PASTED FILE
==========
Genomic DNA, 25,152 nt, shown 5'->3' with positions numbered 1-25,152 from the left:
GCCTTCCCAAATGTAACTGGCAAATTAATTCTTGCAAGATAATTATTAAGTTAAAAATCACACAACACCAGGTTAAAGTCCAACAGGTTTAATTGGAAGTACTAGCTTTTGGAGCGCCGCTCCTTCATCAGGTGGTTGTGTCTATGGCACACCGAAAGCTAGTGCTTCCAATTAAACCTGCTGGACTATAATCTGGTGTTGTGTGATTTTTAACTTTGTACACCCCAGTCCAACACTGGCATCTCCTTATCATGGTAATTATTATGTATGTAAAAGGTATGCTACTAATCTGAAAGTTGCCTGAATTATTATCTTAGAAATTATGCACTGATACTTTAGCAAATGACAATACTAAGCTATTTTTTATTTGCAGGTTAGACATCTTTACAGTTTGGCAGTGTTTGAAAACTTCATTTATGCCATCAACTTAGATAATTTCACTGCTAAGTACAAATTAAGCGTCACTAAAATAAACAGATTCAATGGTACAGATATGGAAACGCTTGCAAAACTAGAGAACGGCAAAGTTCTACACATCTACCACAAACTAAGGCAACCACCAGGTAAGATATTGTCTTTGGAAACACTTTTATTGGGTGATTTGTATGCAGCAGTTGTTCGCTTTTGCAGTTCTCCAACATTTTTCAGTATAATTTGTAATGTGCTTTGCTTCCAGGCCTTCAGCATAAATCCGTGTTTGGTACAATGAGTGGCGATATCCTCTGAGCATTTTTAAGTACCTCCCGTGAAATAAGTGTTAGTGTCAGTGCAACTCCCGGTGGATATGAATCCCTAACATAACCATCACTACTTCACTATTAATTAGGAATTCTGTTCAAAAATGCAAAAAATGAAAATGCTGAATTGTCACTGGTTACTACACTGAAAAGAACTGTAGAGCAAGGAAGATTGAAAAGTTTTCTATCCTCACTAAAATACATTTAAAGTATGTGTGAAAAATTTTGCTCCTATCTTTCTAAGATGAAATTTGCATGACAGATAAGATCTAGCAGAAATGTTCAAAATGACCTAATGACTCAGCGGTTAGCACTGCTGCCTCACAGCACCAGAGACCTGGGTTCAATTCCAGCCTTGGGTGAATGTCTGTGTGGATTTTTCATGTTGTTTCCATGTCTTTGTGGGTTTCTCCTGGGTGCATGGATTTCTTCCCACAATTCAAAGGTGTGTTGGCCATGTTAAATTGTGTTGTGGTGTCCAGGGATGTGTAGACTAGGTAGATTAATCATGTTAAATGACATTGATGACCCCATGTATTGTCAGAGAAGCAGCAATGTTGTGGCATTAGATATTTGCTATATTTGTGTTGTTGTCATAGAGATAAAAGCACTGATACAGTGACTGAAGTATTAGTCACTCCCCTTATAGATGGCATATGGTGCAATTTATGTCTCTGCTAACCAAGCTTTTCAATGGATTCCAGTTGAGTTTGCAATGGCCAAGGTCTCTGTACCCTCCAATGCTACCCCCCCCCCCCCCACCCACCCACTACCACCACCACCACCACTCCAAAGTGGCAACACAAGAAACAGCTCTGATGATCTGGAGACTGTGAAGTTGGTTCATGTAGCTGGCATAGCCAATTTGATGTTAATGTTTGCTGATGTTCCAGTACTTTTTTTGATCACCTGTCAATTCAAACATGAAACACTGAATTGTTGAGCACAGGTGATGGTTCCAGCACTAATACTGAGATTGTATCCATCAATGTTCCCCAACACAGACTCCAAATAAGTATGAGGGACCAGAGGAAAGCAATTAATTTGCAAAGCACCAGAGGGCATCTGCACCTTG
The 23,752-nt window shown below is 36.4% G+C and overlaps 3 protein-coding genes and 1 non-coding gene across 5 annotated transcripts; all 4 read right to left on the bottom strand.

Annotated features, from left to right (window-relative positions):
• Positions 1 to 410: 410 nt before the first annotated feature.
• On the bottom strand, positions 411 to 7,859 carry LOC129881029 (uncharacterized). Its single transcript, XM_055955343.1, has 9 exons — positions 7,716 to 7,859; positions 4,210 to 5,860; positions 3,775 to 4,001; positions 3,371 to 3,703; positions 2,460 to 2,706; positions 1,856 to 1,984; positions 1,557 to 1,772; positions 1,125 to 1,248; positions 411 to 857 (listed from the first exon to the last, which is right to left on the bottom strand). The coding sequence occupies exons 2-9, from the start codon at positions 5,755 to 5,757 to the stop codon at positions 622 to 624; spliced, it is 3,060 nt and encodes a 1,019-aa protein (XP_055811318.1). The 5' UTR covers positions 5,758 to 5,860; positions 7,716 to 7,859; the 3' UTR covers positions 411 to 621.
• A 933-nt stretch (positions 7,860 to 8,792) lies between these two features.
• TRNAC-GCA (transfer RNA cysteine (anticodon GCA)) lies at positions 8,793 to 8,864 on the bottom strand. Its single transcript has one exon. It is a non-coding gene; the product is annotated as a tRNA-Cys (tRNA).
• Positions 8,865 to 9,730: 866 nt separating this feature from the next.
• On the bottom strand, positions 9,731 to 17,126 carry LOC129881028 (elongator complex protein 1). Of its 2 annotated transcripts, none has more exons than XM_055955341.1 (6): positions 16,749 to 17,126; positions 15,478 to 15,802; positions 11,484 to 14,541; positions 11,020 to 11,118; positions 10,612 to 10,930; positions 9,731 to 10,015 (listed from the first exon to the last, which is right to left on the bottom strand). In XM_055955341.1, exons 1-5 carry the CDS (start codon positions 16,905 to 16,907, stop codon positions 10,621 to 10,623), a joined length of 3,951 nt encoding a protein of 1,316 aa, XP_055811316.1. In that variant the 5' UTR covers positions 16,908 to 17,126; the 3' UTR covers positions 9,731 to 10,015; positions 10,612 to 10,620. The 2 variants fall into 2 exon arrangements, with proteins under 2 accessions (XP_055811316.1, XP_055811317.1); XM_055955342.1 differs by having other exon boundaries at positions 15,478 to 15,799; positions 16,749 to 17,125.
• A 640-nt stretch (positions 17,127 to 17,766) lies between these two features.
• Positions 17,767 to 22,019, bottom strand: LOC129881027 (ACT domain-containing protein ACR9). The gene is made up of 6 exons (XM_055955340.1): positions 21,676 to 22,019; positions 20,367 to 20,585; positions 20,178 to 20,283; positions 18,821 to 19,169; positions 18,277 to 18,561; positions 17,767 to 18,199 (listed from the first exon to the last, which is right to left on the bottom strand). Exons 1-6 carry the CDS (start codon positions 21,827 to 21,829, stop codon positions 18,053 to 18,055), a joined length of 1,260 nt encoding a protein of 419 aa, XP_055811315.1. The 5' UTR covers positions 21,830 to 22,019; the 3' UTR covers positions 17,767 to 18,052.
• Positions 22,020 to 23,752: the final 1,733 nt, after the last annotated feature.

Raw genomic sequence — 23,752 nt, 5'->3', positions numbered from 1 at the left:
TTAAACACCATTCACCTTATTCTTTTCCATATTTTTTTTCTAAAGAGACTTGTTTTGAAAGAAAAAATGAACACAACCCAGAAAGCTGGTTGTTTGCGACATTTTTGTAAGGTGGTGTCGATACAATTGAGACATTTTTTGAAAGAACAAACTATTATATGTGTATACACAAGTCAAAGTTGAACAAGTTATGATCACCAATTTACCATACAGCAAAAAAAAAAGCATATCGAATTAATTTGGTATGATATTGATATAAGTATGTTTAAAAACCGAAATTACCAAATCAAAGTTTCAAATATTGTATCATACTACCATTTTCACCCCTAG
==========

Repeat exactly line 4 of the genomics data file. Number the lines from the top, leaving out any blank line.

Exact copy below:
Annotated features, from left to right (window-relative positions):